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10 retail trends for 2019

For the retail sector as a whole - and for physical stores in particular - 2019 will be a year of reinvention, a recently released report by Coresight Research finds. "We anticipate that the year will be marked by spectacular retail, fast retail, and smart retail," the report states. "The result will be a global retail sector that is stronger and better equipped to serve rising consumer expectations."


Here are the 10 retail trends identified in the report:

1. Next-gen flagships


Cities will see more spectacular retail from a new generation of flagship stores. "We expect a new wave of investment in physical stores to be core to the reinvention of retail," the report states.

Major multibrand retailers, such as Walmart and Target, have already begun updating their environments and investing in new technology, and monobrand retailers are expected to launch new, spectacular flagship stores that function as 'temples to brands'. Retailers already jumping on the bandwagon include Nike, Restoration Hardware and Tiffany & Co.

2. Fast retail


'Fast retail' will have shorter leases, more shared spaces and more short-term stores. This trend will also inspire new collaborations between retailers to boost store traffic and large-store retailers to seek cotenants to fill extra space. Several US property owners have already begun dedicating space to changing offerings, including Simon Property Group, Washington Prime Group and Brookfield Properties.

3. Borrowing from 'new retail'


Western retailers will borrow from 'new retail' with data-driven online-to-offline ventures. This is expected to manifest in online retailers offering more physical experiences around calendar events and moves into permanent retail formats, with online data influencing decisions on everything from format to product range and location.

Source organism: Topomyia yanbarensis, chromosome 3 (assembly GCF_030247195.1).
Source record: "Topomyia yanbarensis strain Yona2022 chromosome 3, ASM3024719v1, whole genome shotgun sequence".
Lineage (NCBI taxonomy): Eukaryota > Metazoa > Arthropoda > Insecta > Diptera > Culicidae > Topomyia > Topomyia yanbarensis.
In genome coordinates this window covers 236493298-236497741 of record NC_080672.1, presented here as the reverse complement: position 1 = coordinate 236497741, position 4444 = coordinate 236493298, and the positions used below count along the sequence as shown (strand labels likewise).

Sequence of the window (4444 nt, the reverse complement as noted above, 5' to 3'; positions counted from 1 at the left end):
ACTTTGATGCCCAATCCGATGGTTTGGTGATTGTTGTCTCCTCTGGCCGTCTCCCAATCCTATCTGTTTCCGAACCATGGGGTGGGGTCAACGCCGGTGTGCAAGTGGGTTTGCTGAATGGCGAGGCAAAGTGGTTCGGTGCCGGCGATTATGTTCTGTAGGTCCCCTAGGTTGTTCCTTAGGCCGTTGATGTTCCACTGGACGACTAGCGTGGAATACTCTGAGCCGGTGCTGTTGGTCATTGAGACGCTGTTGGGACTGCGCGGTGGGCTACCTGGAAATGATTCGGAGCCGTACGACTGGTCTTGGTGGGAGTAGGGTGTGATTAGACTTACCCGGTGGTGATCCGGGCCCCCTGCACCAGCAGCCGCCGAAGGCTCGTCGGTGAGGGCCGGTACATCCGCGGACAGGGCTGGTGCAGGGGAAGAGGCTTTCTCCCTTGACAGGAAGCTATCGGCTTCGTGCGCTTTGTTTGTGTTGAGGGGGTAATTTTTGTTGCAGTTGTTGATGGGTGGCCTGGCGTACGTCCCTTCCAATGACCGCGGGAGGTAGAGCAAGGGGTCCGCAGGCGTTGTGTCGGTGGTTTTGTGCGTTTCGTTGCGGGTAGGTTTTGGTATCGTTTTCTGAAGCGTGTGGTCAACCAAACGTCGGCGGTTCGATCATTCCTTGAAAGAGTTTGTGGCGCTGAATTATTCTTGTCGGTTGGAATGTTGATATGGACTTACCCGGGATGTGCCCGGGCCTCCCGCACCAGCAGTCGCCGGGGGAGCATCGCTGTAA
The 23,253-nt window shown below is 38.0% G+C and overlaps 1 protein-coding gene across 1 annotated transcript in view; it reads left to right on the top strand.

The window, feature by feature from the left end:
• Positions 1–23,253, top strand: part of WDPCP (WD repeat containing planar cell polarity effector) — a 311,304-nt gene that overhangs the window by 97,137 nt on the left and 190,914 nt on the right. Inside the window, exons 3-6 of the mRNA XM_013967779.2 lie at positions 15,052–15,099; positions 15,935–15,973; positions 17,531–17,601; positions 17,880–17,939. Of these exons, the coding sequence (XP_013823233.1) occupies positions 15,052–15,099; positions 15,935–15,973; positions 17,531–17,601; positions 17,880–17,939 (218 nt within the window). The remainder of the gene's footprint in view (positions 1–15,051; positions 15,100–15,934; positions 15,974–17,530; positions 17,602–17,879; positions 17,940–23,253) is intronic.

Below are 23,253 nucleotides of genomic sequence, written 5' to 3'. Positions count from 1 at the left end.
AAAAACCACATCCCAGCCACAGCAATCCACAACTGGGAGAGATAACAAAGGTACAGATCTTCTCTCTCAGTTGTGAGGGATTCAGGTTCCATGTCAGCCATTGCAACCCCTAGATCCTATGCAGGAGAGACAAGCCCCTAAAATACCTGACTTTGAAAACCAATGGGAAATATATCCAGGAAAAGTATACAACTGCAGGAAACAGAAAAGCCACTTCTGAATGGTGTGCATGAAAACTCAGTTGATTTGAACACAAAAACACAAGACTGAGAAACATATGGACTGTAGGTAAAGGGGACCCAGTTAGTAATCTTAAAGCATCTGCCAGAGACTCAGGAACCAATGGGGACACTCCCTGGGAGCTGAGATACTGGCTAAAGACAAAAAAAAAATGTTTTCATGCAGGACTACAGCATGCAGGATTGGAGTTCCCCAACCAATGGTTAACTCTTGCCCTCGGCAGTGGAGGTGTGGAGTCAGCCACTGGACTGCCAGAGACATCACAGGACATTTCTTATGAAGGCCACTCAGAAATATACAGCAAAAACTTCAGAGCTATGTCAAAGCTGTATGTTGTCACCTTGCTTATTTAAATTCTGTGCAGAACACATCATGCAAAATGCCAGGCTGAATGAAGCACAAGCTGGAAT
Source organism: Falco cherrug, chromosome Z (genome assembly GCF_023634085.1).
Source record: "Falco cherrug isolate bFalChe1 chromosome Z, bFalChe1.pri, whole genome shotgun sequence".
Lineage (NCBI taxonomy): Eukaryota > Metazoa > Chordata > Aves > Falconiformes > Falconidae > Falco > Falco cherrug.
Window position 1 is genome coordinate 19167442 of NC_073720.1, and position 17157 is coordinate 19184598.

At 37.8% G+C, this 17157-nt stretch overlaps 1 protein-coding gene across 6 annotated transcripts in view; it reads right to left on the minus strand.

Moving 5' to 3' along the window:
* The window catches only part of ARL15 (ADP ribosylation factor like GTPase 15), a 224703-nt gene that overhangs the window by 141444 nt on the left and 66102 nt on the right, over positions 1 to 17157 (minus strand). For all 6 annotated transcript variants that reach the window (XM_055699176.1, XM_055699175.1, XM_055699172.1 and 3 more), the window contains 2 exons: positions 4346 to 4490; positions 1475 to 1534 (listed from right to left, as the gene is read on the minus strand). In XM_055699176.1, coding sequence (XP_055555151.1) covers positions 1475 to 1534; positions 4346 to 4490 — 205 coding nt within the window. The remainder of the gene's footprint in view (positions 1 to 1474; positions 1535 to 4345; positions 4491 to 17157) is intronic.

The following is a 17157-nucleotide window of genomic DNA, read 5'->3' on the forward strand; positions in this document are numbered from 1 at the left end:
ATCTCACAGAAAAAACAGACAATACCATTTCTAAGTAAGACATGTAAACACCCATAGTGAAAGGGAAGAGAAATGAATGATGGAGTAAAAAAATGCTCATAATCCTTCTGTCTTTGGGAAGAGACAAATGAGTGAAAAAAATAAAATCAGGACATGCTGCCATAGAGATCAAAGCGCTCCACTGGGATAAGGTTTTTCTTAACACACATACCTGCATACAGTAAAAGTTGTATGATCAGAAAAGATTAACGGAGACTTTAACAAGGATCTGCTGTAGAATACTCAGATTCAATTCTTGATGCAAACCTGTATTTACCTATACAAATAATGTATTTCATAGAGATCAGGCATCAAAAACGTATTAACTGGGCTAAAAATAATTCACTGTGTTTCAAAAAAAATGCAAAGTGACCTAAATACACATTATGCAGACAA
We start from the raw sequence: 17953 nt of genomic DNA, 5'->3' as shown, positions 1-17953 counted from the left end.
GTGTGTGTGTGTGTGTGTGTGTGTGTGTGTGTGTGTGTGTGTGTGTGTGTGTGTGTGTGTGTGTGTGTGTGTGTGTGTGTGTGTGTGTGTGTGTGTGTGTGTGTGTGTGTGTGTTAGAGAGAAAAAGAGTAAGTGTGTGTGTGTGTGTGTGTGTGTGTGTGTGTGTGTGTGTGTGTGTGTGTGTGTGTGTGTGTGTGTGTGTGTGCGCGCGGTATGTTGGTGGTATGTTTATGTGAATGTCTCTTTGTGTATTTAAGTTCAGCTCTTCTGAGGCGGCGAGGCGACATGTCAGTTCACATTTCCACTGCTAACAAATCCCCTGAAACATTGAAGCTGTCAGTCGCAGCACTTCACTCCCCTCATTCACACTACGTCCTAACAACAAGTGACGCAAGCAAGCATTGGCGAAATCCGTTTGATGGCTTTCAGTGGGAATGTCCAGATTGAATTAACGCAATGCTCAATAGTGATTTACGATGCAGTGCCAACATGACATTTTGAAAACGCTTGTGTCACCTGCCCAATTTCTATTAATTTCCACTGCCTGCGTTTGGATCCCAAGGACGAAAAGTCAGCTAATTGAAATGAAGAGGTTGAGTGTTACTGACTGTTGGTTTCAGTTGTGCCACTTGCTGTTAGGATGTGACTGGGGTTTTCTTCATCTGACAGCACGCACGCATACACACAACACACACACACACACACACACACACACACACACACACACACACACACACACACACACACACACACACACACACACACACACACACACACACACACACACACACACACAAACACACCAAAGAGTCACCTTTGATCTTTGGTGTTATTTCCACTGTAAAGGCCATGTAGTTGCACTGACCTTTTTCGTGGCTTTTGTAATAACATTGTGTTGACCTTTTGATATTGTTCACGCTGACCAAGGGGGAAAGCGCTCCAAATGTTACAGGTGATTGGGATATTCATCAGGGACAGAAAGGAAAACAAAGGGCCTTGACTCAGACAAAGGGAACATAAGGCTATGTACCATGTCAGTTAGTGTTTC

Already, Amazon is opening more popups in the US and Europe, Cdiscount opened a concept store in Paris and Zalando opened a new beauty store in Berlin.

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4. Frictionless physical retail


Technology will strip friction from brick-and-mortar retail. At the forefront of this tech-forward shift to address traditional pain points will be automated, checkout-free convenience stores. Amazon Go is already testing this trend in the US, with a Bloomberg report indicating that Amazon may open as many as 3,000 locations by 2021. And in China, Auchan Minute and BingoBox are opening checkout-free stores that utilise apps such as WeChat.

"The time-pressured nature of convenience stores makes them natural choices for unstaffed formats, but in 2019 we expect just-walk-out stores to extend more fully into nongrocery sectors in which speed and convenience are important to shoppers."

5. Artificial intelligence


Artificial intelligence will become retailers’ go-to technology. Four areas of opportunity for retailers to utilise AI, according to the report, are communication/personalisation, pricing optimisation, inventory, and discovering new ways to engage with consumers.

Walmart is already using AI and machine-learning algorithms to organise inventory data and price merchandise, the report states, and is working on a facial recognition algorithm to assess shoppers’ satisfaction levels.

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6. Partnerships with startups


Startup partnerships will fuel new product development, digital improvements and operational efficiencies. "We expect a flurry of activity around startups that can contribute to areas such as new product development in CPG and beauty; digital service improvements, with a strong emphasis on the point of consumer interaction, including payments; and operational efficiencies such as productivity and logistics," the report states.